Eleven Ways Bookstores Can Partner with Hometown Writers!

By Guest Author, Robert L. Slater
Dee Robinson co-founder of Village Books said, “We always tried to give local authors a venue for promoting their books — on the shelves and in readings.”

Dee Robinson co-founder of Village Books said, “We always tried to give local authors a venue for promoting their books — on the shelves and in readings.”

I’ve already written a number of posts on what authors can do to partner with their local brick and mortar bookstores. In a guest post for Kobo, I even suggested, “Ask not what your bookstore can do for you–ask what can you do for your bookstore.” But today I’m going to talk to the other side of the counter. I’m going to suggest list of eleven actions a bookstore can take to partner with local authors, and I am going to use my favorite Hometown bookstore, Village Books, as an example.

As their slogan says, Village Books has been “Building Community since 1980.” As partners in many programs such as Buy Local, Movies on the Village Green, creating and sponsoring the Chuckanut Radio Hour, Village Books, its owners old and new have revitalized entire blocks of two separate small communities in Whatcom County, Washington: In the Fairhaven neighborhood of Bellingham since 1980 and in Lynden since 2015.

So here are eleven ways that bookstore can “Go Local” with their hometown writers. Information on these programs can be found at the Village Books website. The have an entire menu, Writer’s Corner, devoted to writers.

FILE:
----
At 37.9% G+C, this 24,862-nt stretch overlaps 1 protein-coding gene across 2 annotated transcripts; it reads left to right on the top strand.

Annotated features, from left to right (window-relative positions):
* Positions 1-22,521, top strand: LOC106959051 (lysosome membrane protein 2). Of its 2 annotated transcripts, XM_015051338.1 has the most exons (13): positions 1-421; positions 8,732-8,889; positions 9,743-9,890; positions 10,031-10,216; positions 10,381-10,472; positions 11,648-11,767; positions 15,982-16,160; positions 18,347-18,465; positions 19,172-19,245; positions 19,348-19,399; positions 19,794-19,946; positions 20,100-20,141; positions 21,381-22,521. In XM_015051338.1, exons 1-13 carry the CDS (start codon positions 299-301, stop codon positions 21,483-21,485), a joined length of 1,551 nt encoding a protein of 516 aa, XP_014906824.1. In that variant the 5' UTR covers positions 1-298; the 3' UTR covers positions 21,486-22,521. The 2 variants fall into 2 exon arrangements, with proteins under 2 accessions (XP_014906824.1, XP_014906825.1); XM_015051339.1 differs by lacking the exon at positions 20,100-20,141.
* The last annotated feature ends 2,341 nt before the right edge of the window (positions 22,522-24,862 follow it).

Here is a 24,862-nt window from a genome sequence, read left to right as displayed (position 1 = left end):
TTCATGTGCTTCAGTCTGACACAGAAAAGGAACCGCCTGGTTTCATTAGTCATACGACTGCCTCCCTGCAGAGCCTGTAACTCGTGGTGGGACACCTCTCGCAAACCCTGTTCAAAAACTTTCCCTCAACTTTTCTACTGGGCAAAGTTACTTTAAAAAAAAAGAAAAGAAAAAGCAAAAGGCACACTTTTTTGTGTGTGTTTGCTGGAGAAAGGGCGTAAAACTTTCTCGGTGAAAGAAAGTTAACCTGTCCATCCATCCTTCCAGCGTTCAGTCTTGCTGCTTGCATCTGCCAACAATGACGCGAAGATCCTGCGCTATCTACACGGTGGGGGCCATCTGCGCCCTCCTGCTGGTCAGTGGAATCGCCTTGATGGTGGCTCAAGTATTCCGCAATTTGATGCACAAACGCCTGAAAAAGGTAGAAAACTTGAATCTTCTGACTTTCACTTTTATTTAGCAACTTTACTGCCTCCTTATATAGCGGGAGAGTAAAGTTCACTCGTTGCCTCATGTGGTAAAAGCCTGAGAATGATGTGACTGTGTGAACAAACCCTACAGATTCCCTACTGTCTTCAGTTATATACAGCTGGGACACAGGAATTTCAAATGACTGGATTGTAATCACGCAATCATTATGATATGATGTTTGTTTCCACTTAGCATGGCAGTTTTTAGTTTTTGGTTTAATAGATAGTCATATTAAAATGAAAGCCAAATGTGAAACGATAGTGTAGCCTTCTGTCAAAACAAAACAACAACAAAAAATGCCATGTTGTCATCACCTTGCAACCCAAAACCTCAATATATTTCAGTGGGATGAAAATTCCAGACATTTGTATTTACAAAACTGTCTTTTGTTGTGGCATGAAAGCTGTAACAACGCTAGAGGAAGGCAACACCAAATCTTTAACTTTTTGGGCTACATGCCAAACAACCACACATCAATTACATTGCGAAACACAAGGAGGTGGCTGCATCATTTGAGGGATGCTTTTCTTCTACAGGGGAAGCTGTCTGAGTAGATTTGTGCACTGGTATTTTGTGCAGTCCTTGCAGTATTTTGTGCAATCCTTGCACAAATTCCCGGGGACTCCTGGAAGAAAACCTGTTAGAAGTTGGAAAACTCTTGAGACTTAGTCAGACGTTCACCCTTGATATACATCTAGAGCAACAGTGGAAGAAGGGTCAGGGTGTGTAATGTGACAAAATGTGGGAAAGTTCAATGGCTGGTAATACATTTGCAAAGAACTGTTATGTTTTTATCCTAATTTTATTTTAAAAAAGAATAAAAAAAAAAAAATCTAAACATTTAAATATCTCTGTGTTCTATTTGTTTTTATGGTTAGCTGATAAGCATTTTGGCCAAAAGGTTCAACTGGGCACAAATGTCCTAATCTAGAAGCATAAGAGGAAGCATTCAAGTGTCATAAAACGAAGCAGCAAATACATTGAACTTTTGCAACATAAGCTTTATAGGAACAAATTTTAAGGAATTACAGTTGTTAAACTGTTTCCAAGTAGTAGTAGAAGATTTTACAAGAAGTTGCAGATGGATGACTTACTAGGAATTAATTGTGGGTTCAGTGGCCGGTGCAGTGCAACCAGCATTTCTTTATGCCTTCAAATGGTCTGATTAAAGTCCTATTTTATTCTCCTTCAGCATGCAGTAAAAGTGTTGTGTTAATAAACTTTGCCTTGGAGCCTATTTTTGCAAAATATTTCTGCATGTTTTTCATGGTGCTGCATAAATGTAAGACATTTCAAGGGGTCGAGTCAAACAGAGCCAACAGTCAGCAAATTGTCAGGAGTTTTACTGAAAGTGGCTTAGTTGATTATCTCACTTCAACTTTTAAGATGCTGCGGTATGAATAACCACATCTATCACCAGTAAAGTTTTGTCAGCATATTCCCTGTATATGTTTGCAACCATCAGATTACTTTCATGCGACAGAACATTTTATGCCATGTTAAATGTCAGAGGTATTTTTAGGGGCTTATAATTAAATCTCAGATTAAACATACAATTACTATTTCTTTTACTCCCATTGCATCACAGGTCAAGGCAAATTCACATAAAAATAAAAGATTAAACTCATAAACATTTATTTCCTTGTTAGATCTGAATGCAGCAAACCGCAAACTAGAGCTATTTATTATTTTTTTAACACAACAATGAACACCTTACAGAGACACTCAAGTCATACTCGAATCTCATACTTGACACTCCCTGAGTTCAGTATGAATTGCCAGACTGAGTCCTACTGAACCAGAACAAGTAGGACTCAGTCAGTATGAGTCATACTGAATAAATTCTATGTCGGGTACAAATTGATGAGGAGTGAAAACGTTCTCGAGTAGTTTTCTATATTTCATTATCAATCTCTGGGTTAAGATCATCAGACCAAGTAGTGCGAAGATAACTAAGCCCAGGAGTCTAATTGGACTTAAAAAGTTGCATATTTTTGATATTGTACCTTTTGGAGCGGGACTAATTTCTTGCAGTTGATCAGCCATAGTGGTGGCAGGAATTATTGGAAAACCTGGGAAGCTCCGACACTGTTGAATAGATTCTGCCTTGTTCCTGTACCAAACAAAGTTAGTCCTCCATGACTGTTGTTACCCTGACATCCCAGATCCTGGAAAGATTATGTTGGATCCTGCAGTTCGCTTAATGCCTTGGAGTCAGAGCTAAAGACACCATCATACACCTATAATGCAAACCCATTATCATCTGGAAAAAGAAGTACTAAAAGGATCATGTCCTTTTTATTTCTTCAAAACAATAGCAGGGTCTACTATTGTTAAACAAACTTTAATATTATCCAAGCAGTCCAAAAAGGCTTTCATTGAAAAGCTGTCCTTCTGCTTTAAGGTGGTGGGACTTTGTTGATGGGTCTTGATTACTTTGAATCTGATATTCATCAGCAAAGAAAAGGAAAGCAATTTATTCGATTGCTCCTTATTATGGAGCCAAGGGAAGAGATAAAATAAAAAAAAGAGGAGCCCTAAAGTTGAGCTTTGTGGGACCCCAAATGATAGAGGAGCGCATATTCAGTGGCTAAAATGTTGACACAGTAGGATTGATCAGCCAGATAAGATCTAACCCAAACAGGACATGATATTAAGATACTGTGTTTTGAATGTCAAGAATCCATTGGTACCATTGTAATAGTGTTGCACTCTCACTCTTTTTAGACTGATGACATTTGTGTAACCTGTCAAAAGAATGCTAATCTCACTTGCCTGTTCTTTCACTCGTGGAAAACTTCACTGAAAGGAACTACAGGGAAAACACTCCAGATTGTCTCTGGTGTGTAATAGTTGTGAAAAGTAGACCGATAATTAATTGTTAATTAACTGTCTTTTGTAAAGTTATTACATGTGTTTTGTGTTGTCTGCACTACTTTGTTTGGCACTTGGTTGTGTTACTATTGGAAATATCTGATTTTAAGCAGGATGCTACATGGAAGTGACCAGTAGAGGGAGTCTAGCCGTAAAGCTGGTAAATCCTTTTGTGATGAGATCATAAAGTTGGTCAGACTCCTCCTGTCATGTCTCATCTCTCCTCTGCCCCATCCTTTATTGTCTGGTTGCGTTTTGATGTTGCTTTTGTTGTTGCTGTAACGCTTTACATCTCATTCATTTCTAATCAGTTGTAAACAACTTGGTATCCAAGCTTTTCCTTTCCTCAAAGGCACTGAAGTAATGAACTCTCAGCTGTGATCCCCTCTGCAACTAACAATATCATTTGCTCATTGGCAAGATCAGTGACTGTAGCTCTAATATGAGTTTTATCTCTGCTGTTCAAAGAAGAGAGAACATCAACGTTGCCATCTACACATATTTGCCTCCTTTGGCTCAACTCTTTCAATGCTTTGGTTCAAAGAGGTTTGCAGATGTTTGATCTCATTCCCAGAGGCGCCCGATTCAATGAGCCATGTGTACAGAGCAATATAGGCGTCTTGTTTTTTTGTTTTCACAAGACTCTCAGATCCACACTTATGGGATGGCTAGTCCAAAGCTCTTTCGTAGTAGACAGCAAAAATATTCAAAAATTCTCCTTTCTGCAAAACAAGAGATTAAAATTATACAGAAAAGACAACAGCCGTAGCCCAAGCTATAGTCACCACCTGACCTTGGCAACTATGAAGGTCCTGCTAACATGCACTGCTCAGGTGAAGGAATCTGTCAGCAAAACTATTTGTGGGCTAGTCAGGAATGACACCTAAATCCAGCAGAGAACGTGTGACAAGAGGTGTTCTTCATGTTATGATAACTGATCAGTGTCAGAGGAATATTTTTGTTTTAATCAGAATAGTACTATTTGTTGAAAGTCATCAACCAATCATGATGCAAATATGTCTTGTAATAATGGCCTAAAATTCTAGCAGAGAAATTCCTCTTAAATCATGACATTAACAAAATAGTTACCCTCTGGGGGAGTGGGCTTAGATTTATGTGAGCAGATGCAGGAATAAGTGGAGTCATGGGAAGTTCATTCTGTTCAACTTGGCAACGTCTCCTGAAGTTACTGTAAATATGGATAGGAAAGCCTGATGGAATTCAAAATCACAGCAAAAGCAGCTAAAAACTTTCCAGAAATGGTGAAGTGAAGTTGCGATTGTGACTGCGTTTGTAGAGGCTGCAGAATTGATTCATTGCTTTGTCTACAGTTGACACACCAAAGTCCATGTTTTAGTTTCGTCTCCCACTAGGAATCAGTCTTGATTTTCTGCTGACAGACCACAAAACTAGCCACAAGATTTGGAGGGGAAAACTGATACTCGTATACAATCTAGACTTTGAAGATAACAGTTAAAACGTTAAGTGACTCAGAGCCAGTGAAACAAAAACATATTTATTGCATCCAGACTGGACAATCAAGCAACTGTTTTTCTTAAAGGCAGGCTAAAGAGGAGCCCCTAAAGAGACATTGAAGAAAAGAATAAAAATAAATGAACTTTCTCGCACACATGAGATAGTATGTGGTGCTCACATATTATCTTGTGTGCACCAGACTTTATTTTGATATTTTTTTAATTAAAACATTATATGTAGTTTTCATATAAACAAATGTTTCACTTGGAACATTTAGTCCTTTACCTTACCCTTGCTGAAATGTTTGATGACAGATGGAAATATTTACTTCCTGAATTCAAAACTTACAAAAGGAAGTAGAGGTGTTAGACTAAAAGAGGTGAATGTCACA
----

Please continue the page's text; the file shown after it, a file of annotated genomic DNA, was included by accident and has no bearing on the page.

1. Be open to having local authors on your shelves. Set up a consignment program.
  2. Be open to readings by local authors. Village Books even provides advice on how to go set up reading events for writers.
  3. Help local authors publish in print and in ebook. Though the days of the Espresso Book Machine in Village Books have vanished, as it began to have mechanical issues, Brendan Cook, Village Books’ Publishing Specialist for the last several years, transitioned to working with Ingram Publishing’s Lightning Source to help get authors print copies of their books. Brendan has also been building a portfolio of local printers, editors, and other resources for writers.
  4.  Sponsor local writer’s groups. Village Books has been running quite a number of groups for years and providing a comfy corner for them to meet. Most meet biweekly and all are open to new people joining.
  5.  Partner with local writers’ conferences. If there isn’t one, follow the Chuckanut Writers Conference model co-sponsored since its inception in 2011 by Village Books and our local Whatcom Community College. In addition to the Conference, this partnership also provides Community & Continuing Education courses on craft and business for writers.
  6. Help authors get reviews. A recent local partner is Chanticleer Reviews, an up and coming review service that also present the Annual Chanticleer Authors Conference, a focused on the nuts and bolts of publishing and marketing. At the conference all attending authors, including many local and nearly local authors participate in Books by the Bay, a three day Book Fair with co-sponsor Village Books. Writers who publish through Village books get special rates on services through Chanticleer.